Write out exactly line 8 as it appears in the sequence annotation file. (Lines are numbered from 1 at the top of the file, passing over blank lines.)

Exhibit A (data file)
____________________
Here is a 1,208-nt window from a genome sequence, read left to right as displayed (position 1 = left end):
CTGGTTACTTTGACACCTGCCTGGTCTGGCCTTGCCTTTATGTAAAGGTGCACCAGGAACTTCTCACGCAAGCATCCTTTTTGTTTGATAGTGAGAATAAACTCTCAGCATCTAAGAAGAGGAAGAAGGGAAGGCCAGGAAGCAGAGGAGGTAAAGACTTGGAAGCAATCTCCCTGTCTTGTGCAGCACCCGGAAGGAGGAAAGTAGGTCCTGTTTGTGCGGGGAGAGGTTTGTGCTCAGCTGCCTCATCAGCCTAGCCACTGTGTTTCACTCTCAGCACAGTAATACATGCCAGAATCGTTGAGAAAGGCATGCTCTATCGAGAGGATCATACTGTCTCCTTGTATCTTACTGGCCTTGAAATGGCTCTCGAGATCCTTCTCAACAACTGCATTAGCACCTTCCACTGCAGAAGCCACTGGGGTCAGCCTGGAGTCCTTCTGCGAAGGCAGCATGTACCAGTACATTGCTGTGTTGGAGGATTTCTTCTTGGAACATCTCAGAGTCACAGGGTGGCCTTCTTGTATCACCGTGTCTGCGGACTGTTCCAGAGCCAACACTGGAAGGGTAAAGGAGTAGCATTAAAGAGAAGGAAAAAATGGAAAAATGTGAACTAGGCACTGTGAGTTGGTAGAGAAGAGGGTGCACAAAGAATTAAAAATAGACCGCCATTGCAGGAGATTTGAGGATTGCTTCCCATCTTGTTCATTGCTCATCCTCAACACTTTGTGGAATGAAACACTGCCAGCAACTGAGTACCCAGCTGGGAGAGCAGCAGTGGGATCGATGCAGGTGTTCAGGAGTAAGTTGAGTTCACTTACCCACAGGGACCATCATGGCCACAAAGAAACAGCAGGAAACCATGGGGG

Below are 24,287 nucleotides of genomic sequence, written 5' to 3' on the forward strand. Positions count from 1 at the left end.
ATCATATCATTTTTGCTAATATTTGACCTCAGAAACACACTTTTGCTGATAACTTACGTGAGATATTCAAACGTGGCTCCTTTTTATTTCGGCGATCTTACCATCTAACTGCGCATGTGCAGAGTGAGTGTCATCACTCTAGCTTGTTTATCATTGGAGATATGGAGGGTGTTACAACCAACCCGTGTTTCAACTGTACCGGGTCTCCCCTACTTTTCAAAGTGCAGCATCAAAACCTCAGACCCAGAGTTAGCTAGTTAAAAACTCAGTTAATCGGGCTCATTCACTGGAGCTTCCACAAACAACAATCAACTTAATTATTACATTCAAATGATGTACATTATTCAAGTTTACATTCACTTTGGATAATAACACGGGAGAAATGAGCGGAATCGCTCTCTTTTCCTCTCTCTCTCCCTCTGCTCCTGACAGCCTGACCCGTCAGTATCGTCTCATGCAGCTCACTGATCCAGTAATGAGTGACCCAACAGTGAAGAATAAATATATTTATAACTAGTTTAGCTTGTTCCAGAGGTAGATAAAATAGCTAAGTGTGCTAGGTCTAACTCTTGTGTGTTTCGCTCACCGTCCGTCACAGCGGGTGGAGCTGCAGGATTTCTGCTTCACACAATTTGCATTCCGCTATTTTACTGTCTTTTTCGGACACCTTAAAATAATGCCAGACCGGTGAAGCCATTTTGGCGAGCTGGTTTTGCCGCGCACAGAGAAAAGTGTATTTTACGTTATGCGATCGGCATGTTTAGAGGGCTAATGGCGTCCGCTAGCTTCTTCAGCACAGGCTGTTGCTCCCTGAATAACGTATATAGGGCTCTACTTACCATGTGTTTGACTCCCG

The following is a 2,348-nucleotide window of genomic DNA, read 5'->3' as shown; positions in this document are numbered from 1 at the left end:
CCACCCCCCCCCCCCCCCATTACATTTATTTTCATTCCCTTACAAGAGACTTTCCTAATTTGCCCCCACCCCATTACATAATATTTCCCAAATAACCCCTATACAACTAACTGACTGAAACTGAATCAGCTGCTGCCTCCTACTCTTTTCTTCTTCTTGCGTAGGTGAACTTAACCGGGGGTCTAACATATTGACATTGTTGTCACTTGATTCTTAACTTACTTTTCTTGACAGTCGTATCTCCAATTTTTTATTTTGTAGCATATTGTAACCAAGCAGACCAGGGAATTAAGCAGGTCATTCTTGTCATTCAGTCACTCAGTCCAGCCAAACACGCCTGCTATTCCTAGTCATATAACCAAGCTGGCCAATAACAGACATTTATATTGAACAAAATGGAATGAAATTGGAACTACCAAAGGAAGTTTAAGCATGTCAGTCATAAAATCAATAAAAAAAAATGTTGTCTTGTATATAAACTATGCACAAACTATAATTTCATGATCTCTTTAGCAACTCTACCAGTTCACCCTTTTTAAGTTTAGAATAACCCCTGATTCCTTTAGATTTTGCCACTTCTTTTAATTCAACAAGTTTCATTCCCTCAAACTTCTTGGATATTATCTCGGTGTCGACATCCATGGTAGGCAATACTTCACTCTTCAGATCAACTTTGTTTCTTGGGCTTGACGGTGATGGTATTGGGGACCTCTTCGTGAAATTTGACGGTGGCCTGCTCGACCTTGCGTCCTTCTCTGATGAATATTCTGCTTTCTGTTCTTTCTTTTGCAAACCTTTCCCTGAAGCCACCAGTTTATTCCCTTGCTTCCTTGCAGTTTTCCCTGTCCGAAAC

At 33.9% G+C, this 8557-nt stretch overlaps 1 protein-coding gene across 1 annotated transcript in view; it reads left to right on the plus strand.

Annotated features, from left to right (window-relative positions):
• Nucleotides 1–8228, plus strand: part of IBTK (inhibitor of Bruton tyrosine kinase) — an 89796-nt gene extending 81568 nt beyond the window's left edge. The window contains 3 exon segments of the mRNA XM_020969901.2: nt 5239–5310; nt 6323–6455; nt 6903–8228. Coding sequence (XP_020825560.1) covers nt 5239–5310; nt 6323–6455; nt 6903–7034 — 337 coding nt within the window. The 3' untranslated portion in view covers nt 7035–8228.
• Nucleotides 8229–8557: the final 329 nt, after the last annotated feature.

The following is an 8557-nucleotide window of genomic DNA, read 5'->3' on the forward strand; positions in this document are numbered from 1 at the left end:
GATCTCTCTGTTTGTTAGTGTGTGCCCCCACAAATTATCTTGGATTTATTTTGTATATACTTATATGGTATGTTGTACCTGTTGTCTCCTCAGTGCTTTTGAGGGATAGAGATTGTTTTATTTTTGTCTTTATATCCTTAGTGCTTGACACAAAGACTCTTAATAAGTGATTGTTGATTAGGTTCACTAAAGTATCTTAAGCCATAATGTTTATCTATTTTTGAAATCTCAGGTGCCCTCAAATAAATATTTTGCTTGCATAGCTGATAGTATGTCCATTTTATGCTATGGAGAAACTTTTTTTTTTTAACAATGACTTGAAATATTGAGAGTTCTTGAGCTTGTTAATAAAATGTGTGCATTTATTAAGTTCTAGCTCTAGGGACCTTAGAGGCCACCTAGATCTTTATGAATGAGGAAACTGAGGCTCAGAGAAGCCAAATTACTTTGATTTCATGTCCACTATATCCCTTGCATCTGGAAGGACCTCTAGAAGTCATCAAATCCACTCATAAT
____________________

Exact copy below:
Annotated features, from left to right (window-relative positions):